Listening devices, by Flickr user Abrinsky I do a lot of teaching. Either formally in a classroom (like at Eliquo Training and Development), or over a coffee, or as part of a consulting job for a client. And one of the things that always gets covered first, or nearby, in building social media strategies is… LISTENING.

Why? The answer relates to one of the fundamental differences between businesses working in the social media universe and the pre-social media universe.

Here’s my rant about listening:

Back in the day, “listening” was more or less equivalent to the research that your organization could afford to do. It was made up of activities like focus groups, market research, surveys, and the like. You did it when you chose to. And then you chose to either act on what you learned or ignore it, and enjoy or suffer the consequences. Occasionally, people would self-organize to boycott a brand or give it some sort of cohesive message. But that was far from common.

When the use of social media tools went mainstream, all of a sudden people discovered they could talk with each other online. And even if they weren’t directly interacting, there were sites that aggregated people’s feedback and opinions. Didn’t like a movie? You could complain about it on an IMDB forum. Love your local coffee shop? You could share the love with the world!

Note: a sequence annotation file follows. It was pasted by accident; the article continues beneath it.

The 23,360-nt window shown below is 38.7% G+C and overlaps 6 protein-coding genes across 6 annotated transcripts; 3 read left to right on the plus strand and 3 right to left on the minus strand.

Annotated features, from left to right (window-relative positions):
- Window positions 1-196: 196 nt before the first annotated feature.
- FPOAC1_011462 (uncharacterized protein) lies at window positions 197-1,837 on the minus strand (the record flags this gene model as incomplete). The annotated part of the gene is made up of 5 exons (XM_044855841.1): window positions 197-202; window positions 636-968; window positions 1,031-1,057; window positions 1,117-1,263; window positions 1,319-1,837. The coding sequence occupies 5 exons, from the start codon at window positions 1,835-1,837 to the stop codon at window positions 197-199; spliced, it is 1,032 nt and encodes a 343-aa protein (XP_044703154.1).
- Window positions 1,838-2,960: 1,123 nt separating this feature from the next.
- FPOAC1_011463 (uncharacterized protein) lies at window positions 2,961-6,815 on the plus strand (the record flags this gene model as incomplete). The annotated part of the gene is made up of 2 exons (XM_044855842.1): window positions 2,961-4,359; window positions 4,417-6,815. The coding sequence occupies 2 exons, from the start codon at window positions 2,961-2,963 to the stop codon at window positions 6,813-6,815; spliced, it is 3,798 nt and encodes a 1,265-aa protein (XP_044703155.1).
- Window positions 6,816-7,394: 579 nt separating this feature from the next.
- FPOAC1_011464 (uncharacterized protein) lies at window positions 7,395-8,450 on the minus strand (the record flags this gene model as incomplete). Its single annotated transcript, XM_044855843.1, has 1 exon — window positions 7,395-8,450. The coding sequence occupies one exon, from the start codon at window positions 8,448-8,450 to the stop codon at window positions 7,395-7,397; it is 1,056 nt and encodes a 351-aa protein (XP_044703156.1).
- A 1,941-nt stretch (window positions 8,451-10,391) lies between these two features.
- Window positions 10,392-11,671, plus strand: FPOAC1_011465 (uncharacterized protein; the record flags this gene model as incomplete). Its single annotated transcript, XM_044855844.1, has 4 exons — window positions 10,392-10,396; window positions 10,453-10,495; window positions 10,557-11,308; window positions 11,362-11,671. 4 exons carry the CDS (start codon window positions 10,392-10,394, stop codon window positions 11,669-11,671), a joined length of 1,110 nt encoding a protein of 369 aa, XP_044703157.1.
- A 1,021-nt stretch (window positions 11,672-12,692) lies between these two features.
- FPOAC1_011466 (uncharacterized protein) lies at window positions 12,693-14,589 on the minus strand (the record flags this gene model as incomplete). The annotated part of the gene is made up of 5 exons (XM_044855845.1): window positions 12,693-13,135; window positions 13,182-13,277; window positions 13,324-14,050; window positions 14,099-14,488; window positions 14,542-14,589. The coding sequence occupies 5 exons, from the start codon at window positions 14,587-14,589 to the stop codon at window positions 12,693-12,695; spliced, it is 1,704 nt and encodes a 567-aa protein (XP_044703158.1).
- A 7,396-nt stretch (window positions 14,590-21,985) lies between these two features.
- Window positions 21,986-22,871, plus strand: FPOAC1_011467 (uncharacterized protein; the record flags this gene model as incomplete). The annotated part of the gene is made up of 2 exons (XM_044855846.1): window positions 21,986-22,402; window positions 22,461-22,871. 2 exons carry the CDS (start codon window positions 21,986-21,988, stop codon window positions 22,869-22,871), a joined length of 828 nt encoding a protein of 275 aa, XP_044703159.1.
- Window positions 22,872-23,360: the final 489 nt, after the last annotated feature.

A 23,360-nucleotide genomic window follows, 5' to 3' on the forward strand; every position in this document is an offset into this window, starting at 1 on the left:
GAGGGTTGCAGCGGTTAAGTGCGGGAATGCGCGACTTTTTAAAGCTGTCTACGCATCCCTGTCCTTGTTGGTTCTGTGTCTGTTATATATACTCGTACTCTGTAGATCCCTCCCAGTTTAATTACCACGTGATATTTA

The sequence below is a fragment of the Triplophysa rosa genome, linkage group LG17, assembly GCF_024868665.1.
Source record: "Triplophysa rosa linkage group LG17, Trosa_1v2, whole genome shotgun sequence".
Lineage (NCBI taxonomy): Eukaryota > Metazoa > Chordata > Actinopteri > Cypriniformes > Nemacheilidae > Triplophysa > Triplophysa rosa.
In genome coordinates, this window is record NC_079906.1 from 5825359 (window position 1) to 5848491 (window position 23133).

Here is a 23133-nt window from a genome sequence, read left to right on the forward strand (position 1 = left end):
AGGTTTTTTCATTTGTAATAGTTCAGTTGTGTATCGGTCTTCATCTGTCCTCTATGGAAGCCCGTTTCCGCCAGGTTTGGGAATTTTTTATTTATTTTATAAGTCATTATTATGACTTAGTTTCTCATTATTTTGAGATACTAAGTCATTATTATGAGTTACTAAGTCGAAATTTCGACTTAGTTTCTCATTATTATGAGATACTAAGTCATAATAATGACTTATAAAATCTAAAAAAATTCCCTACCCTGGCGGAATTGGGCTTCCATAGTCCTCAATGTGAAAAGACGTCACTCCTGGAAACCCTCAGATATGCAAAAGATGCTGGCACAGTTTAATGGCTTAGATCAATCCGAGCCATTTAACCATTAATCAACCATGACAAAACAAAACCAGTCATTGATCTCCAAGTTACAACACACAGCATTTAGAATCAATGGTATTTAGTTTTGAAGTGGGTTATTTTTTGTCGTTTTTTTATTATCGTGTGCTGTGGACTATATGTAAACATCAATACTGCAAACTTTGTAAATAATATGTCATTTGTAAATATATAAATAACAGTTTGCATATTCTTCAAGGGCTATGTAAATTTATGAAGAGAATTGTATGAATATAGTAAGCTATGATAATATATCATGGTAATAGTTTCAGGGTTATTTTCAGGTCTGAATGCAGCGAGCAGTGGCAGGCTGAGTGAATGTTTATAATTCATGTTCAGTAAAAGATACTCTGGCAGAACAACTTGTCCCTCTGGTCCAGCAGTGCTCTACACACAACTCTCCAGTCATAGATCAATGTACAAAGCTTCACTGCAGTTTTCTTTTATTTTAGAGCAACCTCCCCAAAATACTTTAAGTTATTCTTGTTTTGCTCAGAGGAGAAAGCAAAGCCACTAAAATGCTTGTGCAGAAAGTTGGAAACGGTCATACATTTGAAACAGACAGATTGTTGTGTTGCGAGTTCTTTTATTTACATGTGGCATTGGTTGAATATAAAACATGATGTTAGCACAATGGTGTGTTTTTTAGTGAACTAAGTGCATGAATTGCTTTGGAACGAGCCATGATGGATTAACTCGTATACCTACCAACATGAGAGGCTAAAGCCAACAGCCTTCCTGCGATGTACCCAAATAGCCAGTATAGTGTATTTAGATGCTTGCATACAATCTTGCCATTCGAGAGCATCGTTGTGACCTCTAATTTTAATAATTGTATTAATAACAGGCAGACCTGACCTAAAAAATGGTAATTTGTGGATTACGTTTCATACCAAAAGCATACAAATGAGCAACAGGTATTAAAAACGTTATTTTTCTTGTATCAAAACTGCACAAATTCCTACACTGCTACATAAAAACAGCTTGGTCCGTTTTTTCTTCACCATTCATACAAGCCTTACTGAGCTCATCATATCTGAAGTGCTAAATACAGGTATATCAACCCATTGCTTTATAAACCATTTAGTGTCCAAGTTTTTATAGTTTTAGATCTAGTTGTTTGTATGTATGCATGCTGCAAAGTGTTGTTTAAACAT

Those conversations and aggregations are happening now, and will continue to happen. If your business has a public face, chances are that some of those conversations are about you.

If you start using social media like the old school, push-out-the-messages marketing tools, you run the risk of annoying or alienating people already talking about you. If you attempt to shut down those conversations as “threats” to your brand, you risk the “Streisand effect.” And if you ignore the conversations, you come across as uncaring.

So the best choice is participate. But to do that, FIRST YOU MUST LISTEN. It isn’t that hard. There are lots of tools out there that you can use to create effective listening posts. RSS readers (I like Feedly, now that Google Reader’s gone); Google Alerts; Twitter clients like Hootsuite or Tweetdeck… The tools are there, and you can set things up fairly quickly. Once you take the time to set things up, it’s not that difficult to consume a great deal of information about your organization and respond to whatever you need to in a short amount of time.

If you’re a larger business, you likely have resources set aside to do this. If you’re smaller, you may not. Whatever your situation… don’t you want to be on top of this? If you want some help with that, let me know.

Pass on the flacklife:
  • Print
  • Digg
  • StumbleUpon
  • del.icio.us
  • Facebook
  • Twitter
  • Google Bookmarks
  • LinkedIn
  • Reddit
  • Tumblr